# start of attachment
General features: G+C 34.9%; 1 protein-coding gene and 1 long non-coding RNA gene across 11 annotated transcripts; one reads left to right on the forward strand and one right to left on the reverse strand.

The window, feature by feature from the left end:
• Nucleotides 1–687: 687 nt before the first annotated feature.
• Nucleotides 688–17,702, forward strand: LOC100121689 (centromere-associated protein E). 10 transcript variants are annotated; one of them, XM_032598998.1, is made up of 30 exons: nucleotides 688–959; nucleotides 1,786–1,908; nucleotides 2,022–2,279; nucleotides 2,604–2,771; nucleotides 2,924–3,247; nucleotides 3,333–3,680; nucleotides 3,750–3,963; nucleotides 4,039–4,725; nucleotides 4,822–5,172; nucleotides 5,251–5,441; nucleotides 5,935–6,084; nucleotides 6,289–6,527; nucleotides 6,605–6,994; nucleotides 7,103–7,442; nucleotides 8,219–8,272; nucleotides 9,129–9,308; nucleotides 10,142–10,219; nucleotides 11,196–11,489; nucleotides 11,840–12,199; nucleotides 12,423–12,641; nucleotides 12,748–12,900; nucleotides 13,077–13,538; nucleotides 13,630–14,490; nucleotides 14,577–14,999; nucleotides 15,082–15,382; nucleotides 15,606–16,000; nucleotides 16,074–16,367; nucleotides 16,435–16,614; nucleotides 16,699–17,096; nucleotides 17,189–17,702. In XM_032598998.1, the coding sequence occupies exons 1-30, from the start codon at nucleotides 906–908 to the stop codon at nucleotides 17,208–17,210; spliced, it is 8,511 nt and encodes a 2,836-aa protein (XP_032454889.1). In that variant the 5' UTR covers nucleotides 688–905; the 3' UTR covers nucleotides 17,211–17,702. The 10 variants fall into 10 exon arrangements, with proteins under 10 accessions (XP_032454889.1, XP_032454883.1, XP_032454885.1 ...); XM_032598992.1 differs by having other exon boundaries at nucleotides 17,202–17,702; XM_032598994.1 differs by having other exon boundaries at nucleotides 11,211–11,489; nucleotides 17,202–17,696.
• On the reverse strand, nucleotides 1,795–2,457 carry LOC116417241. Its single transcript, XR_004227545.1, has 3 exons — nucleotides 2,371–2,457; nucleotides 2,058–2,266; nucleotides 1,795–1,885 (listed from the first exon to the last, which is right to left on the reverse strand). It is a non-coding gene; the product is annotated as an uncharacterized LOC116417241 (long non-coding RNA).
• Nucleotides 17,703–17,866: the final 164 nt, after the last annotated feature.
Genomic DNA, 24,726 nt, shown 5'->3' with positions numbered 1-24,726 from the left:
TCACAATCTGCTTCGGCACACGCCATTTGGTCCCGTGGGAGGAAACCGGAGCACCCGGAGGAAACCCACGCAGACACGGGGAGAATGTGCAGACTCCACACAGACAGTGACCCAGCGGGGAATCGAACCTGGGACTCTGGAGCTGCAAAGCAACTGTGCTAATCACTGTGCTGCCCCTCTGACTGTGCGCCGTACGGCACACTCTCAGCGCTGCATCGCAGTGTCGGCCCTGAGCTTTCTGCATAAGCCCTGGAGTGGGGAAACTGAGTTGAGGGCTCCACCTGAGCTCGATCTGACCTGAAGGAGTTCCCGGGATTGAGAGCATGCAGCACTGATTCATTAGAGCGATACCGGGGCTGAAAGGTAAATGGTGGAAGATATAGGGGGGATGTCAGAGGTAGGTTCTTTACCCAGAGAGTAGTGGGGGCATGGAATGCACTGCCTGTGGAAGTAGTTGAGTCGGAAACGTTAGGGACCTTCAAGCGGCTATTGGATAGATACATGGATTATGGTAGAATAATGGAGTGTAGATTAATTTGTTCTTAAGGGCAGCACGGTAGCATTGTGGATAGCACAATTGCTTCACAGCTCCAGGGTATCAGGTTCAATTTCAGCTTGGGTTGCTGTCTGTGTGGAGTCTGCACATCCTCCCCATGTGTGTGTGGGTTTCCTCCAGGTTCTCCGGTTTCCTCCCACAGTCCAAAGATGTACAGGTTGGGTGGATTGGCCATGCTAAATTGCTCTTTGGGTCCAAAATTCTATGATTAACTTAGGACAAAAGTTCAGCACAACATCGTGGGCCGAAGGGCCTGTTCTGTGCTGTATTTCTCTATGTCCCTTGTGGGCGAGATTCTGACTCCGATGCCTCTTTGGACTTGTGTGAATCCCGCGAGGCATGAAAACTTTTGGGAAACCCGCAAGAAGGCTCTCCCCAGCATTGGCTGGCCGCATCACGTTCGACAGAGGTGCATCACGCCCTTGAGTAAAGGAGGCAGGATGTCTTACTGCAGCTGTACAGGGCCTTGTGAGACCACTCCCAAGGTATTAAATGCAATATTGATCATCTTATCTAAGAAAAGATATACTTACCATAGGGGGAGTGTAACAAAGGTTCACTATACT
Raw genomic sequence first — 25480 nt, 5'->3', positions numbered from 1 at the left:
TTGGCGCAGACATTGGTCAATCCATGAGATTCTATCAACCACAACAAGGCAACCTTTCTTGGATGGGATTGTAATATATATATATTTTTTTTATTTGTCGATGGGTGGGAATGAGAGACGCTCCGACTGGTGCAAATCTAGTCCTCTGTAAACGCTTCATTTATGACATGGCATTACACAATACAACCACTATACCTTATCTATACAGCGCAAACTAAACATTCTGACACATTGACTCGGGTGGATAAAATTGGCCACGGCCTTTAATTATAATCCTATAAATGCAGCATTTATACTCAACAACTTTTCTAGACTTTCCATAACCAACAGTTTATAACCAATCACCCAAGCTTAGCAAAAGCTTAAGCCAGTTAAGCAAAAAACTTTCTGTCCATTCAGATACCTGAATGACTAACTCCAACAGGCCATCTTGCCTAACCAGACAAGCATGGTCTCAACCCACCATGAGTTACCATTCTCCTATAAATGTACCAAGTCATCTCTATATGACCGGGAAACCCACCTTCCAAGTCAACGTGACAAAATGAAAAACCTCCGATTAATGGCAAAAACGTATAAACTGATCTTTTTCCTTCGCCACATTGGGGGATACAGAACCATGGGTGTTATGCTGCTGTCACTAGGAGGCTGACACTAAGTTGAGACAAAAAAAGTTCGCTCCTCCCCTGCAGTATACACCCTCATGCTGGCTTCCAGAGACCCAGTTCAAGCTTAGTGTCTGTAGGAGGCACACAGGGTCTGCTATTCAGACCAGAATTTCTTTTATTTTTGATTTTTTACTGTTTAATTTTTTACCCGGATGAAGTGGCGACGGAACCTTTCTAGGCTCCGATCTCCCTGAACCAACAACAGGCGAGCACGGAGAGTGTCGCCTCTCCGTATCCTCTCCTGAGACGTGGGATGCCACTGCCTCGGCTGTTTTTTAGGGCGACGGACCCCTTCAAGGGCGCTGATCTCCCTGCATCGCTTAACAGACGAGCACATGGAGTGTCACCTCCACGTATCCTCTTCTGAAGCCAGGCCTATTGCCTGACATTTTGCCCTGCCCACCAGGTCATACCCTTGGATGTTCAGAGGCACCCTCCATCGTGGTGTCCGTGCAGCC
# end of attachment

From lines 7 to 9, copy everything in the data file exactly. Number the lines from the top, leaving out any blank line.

Genomic DNA, 24,726 nt, shown 5'->3' with positions numbered 1-24,726 from the left:
TCACAATCTGCTTCGGCACACGCCATTTGGTCCCGTGGGAGGAAACCGGAGCACCCGGAGGAAACCCACGCAGACACGGGGAGAATGTGCAGACTCCACACAGACAGTGACCCAGCGGGGAATCGAACCTGGGACTCTGGAGCTGCAAAGCAACTGTGCTAATCACTGTGCTGCCCCTCTGACTGTGCGCCGTACGGCACACTCTCAGCGCTGCATCGCAGTGTCGGCCCTGAGCTTTCTGCATAAGCCCTGGAGTGGGGAAACTGAGTTGAGGGCTCCACCTGAGCTCGATCTGACCTGAAGGAGTTCCCGGGATTGAGAGCATGCAGCACTGATTCATTAGAGCGATACCGGGGCTGAAAGGTAAATGGTGGAAGATATAGGGGGGATGTCAGAGGTAGGTTCTTTACCCAGAGAGTAGTGGGGGCATGGAATGCACTGCCTGTGGAAGTAGTTGAGTCGGAAACGTTAGGGACCTTCAAGCGGCTATTGGATAGATACATGGATTATGGTAGAATAATGGAGTGTAGATTAATTTGTTCTTAAGGGCAGCACGGTAGCATTGTGGATAGCACAATTGCTTCACAGCTCCAGGGTATCAGGTTCAATTTCAGCTTGGGTTGCTGTCTGTGTGGAGTCTGCACATCCTCCCCATGTGTGTGTGGGTTTCCTCCAGGTTCTCCGGTTTCCTCCCACAGTCCAAAGATGTACAGGTTGGGTGGATTGGCCATGCTAAATTGCTCTTTGGGTCCAAAATTCTATGATTAACTTAGGACAAAAGTTCAGCACAACATCGTGGGCCGAAGGGCCTGTTCTGTGCTGTATTTCTCTATGTCCCTTGTGGGCGAGATTCTGACTCCGATGCCTCTTTGGACTTGTGTGAATCCCGCGAGGCATGAAAACTTTTGGGAAACCCGCAAGAAGGCTCTCCCCAGCATTGGCTGGCCGCATCACGTTCGACAGAGGTGCATCACGCCCTTGAGTAAAGGAGGCAGGATGTCTTACTGCAGCTGTACAGGGCCTTGTGAGACCACTCCCAAGGTATTAAATGCAATATTGATCATCTTATCTAAGAAAAGATATACTTACCATAGGGGGAGTGTAACAAAGGTTCACTATACT
Raw genomic sequence first — 25480 nt, 5'->3', positions numbered from 1 at the left: